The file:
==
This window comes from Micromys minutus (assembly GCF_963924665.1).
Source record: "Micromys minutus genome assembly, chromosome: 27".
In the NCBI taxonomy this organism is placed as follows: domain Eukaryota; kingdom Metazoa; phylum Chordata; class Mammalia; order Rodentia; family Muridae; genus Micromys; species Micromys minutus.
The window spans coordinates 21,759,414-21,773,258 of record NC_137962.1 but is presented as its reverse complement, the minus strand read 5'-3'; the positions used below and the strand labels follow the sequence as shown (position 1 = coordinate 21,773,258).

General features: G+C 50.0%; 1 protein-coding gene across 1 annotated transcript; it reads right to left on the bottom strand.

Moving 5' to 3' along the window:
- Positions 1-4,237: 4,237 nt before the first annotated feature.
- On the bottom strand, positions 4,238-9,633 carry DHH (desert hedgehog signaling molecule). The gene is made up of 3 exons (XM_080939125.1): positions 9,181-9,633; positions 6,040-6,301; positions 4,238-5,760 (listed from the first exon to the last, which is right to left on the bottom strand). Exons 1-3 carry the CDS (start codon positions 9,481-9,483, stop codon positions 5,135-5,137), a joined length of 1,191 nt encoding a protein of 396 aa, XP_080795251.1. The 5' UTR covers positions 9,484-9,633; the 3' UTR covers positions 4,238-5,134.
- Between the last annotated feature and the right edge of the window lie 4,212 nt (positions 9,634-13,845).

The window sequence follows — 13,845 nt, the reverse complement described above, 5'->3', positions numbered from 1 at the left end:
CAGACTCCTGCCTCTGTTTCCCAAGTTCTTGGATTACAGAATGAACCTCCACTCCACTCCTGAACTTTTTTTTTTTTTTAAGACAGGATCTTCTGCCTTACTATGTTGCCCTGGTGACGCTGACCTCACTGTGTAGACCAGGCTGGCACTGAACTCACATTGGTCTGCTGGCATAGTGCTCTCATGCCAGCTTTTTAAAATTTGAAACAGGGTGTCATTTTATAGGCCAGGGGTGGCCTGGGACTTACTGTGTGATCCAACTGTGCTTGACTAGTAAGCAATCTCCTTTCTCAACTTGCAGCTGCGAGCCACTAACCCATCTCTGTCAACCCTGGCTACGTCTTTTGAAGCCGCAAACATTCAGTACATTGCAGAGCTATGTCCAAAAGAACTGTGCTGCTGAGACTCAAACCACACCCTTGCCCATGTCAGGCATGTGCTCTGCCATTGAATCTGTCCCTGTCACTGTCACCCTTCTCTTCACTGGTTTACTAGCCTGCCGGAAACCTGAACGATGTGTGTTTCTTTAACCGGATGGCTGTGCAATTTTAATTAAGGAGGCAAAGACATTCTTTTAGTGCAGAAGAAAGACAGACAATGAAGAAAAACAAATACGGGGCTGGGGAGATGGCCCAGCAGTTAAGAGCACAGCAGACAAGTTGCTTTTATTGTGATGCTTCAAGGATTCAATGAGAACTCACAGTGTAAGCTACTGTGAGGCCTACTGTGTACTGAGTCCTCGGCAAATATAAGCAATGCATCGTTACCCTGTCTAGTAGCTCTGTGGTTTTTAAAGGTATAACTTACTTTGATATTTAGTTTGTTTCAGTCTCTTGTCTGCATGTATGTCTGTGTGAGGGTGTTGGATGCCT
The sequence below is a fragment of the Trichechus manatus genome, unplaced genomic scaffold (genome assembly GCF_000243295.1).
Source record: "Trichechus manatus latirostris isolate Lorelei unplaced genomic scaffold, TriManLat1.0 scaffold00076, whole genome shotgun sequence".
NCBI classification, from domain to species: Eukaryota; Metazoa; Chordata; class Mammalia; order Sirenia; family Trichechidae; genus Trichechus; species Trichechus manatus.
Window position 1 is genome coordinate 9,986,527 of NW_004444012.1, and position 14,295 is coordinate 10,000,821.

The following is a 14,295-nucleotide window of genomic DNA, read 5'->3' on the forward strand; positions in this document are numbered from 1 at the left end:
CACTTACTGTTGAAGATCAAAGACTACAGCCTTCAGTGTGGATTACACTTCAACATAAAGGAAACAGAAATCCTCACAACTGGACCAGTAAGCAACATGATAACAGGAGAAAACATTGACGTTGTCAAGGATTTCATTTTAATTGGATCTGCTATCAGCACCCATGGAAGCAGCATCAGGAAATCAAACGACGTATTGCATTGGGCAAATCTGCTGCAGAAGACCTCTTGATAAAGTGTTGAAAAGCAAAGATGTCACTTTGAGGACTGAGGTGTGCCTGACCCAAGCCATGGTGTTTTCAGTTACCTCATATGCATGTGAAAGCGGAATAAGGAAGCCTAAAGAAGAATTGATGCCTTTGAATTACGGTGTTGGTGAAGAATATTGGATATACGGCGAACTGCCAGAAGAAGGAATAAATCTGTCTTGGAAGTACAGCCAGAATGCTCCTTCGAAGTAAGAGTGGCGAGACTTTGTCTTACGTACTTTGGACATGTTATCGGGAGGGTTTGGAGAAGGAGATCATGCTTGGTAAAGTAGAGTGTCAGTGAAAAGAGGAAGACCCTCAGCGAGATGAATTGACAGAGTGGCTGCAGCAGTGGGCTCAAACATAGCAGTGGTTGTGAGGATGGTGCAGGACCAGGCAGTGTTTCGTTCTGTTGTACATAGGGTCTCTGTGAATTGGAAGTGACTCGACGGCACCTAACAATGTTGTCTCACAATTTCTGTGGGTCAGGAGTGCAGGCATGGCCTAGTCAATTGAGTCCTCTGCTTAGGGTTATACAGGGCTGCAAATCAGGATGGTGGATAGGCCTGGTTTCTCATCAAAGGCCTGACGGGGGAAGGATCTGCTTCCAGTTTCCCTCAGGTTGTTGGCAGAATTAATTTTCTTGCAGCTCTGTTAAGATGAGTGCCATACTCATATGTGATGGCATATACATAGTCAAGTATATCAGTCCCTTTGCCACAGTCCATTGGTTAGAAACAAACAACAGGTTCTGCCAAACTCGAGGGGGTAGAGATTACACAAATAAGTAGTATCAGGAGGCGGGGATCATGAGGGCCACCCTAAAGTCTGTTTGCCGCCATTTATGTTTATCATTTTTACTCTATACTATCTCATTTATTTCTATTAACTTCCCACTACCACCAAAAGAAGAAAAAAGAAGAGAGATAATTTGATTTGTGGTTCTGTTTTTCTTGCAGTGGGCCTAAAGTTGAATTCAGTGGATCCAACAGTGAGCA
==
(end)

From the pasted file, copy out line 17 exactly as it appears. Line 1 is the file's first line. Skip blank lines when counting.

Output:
CACTTACTGTTGAAGATCAAAGACTACAGCCTTCAGTGTGGATTACACTTCAACATAAAGGAAACAGAAATCCTCACAACTGGACCAGTAAGCAACATGATAACAGGAGAAAACATTGACGTTGTCAAGGATTTCATTTTAATTGGATCTGCTATCAGCACCCATGGAAGCAGCATCAGGAAATCAAACGACGTATTGCATTGGGCAAATCTGCTGCAGAAGACCTCTTGATAAAGTGTTGAAAAGCAAAGATGTCACTTTGAGGACTGAGGTGTGCCTGACCCAAGCCATGGTGTTTTCAGTTACCTCATATGCATGTGAAAGCGGAATAAGGAAGCCTAAAGAAGAATTGATGCCTTTGAATTACGGTGTTGGTGAAGAATATTGGATATACGGCGAACTGCCAGAAGAAGGAATAAATCTGTCTTGGAAGTACAGCCAGAATGCTCCTTCGAAGTAAGAGTGGCGAGACTTTGTCTTACGTACTTTGGACATGTTATCGGGAGGGTTTGGAGAAGGAGATCATGCTTGGTAAAGTAGAGTGTCAGTGAAAAGAGGAAGACCCTCAGCGAGATGAATTGACAGAGTGGCTGCAGCAGTGGGCTCAAACATAGCAGTGGTTGTGAGGATGGTGCAGGACCAGGCAGTGTTTCGTTCTGTTGTACATAGGGTCTCTGTGAATTGGAAGTGACTCGACGGCACCTAACAATGTTGTCTCACAATTTCTGTGGGTCAGGAGTGCAGGCATGGCCTAGTCAATTGAGTCCTCTGCTTAGGGTTATACAGGGCTGCAAATCAGGATGGTGGATAGGCCTGGTTTCTCATCAAAGGCCTGACGGGGGAAGGATCTGCTTCCAGTTTCCCTCAGGTTGTTGGCAGAATTAATTTTCTTGCAGCTCTGTTAAGATGAGTGCCATACTCATATGTGATGGCATATACATAGTCAAGTATATCAGTCCCTTTGCCACAGTCCATTGGTTAGAAACAAACAACAGGTTCTGCCAAACTCGAGGGGGTAGAGATTACACAAATAAGTAGTATCAGGAGGCGGGGATCATGAGGGCCACCCTAAAGTCTGTTTGCCGCCATTTATGTTTATCATTTTTACTCTATACTATCTCATTTATTTCTATTAACTTCCCACTACCACCAAAAGAAGAAAAAAGAAGAGAGATAATTTGATTTGTGGTTCTGTTTTTCTTGCAGTGGGCCTAAAGTTGAATTCAGTGGATCCAACAGTGAGCA